Created alongside producer Brett Cox, Tusks (aka Emily Underhill) channels the guitar-driven attitude of bands such as Land of Talk and the Joy Formidable to deliver a feisty and unapologetic track that, in her own words was conceived as  a response to someone who had frustrated Underhill. “It was a bit of a fuck you to a person at the time who I’d invested loads of energy and time into who’d messed me around.” We have all fantasised about being able to react to these people in public with righteous indignation, so let Tusks take the mantle for you and deliver the inspiration necessary to give them a well-deserved kick up the backside,

Look out for the debut album Dissolve, coming out October 13th.

9.21 – Minneapolis, MN – Fine Line Music Cafe

9.23 – Detroit, MI – Magic Stick

9.24 – Toronto, ON – The Great Hall

9.26 – Montreal, QC – Corona Theatre

9.27 – New York, NY – Irving Plaza

9.29 – Boston, MA – The Sinclair

10.01 – Philadelphia – Union Transfer

10.02- Washington – Sixth & I Synagogue

10.04 – Nashville – Mercy Lounge

10.06 – Dallas – Gas Monkey Bar & Grill

10.07- New York City – Mondo Festival

11.01 – Reykjavik, IS – Iceland Airwaves

11.15 – London, UK – Kamio

Tickets available from

Album pre-order available from

Pre-order with bundles:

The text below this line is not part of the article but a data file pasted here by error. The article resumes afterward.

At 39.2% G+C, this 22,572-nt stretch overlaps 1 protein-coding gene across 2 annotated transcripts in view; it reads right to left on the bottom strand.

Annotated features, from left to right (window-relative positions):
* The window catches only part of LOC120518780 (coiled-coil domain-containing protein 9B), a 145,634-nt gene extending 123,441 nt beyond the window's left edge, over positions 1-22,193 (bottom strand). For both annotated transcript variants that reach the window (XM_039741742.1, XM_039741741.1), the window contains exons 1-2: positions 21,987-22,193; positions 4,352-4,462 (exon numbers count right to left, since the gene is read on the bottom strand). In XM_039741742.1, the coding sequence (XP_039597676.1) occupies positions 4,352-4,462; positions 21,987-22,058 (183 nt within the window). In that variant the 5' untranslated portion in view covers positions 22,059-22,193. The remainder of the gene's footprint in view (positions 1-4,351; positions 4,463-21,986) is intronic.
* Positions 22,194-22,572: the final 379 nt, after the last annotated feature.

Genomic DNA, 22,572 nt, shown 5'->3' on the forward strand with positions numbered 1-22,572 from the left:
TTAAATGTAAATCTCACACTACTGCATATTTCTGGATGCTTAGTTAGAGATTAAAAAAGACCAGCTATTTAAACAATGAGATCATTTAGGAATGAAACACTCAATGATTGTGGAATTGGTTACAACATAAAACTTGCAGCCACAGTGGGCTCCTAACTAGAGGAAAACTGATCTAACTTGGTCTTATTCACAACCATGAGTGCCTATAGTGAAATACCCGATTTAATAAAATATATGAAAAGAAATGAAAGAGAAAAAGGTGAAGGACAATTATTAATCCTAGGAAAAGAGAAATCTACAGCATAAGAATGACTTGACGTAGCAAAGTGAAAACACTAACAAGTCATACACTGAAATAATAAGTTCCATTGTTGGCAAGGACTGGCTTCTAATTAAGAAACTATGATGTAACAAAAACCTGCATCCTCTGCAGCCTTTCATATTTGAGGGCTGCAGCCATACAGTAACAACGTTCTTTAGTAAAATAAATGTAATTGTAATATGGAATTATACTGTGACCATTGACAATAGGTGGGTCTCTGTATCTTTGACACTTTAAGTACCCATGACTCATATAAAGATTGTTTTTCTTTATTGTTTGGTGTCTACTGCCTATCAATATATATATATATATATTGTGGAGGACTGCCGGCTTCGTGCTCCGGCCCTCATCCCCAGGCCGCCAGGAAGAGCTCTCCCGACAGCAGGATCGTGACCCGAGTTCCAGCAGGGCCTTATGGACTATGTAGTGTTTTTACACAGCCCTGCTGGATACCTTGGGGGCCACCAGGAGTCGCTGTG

Wesley Fuller | Someone To Walk Around With

Honestly, if you were to go through my posts, there would be an inordinate amount of excuses based around my lack of posting. This time, it’s pretty straight-forward. My girlfriend has been in visiting me in London and I’ve been far too busy being in love. I have no regrets. Sue me.

In that vein, I’m really not in the mood to listen to my usual brand of misery-laden indie rock. Instead, I’ll feature up some Australian power-pop for those optimistic summer vibes that have been infecting my life for the past two weeks. The immediate reaction to listening to this track is similar to the same reaction to records by Telekinesis. Wesley Fuller, who by the way has the best surname in the fucking business, channels the infectious indie pop that is perfect for fans of Chris Walla, Telekinesis and Cruisr.

Taken from the upcoming LP Inner City Dream, you can catch the rest of this album on September 22nd via 1965 records.


Motherhood | Save Me

I used to take myself really really seriously. When I was 19/20, I wrote about myself on my first artist website in the third person. I told girls I was an artist. I read Kerouac and thought it made me deep and I only used film cameras because it’s authentic darling. It got so bad at one point that when my first-year university lecturer (shout-out to the unstoppable Steph Cosgrove) asked us to define pretentious, the entire class of 70 agreed on her nomination of me as the perfect volunteer. My fault for drinking coffee black and reading Bukowski because I was haunted.

This extended to my listening habits. But, for every National album, there had to be some form of musical escapism. Motherhood inhabit that current space for me with their single Save Me. Think Sundara Karma releasing their summer club anthem. It’s unmistakably a song to dance to. Whether that’s with a beer at the beach, over breakfast in the kitchen or with that person you bought a drink for in your tragic home-town club. Eschewing complexity for simple pop hooks and syncopated guitar rhythms to imbue a carefree status, this Liverpudlian 4 piece transcend a listener’s pre-disposition towards self-congratulation.

Save Me is out August 10th (the same time my girlfriend visits from Florida so fucking about time for some joy right) and will be on their debut EP dropping this autumn.